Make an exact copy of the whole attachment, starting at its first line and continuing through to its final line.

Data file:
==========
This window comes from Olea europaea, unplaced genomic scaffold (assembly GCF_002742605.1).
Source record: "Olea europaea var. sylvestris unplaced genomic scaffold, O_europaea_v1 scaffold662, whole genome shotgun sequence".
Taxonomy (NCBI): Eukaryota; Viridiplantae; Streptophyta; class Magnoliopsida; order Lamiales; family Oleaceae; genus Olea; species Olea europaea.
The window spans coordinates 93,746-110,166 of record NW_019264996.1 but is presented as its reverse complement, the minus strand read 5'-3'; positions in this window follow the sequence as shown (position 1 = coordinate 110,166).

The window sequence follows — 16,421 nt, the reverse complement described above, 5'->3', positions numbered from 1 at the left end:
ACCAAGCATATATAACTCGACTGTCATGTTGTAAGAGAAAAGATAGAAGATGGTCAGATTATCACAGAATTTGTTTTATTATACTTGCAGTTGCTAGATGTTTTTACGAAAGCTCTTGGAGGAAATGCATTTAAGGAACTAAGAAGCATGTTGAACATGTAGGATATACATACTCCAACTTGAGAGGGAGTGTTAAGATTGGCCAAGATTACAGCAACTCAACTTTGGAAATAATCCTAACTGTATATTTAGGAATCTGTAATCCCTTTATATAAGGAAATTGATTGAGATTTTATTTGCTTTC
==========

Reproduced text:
This window comes from Olea europaea, unplaced genomic scaffold (assembly GCF_002742605.1).
Source record: "Olea europaea var. sylvestris unplaced genomic scaffold, O_europaea_v1 scaffold662, whole genome shotgun sequence".
Taxonomy (NCBI): Eukaryota; Viridiplantae; Streptophyta; class Magnoliopsida; order Lamiales; family Oleaceae; genus Olea; species Olea europaea.
The window spans coordinates 93,746-110,166 of record NW_019264996.1 but is presented as its reverse complement, the minus strand read 5'-3'; positions in this window follow the sequence as shown (position 1 = coordinate 110,166).

The window sequence follows — 16,421 nt, the reverse complement described above, 5'->3', positions numbered from 1 at the left end:
ACCAAGCATATATAACTCGACTGTCATGTTGTAAGAGAAAAGATAGAAGATGGTCAGATTATCACAGAATTTGTTTTATTATACTTGCAGTTGCTAGATGTTTTTACGAAAGCTCTTGGAGGAAATGCATTTAAGGAACTAAGAAGCATGTTGAACATGTAGGATATACATACTCCAACTTGAGAGGGAGTGTTAAGATTGGCCAAGATTACAGCAACTCAACTTTGGAAATAATCCTAACTGTATATTTAGGAATCTGTAATCCCTTTATATAAGGAAATTGATTGAGATTTTATTTGCTTTC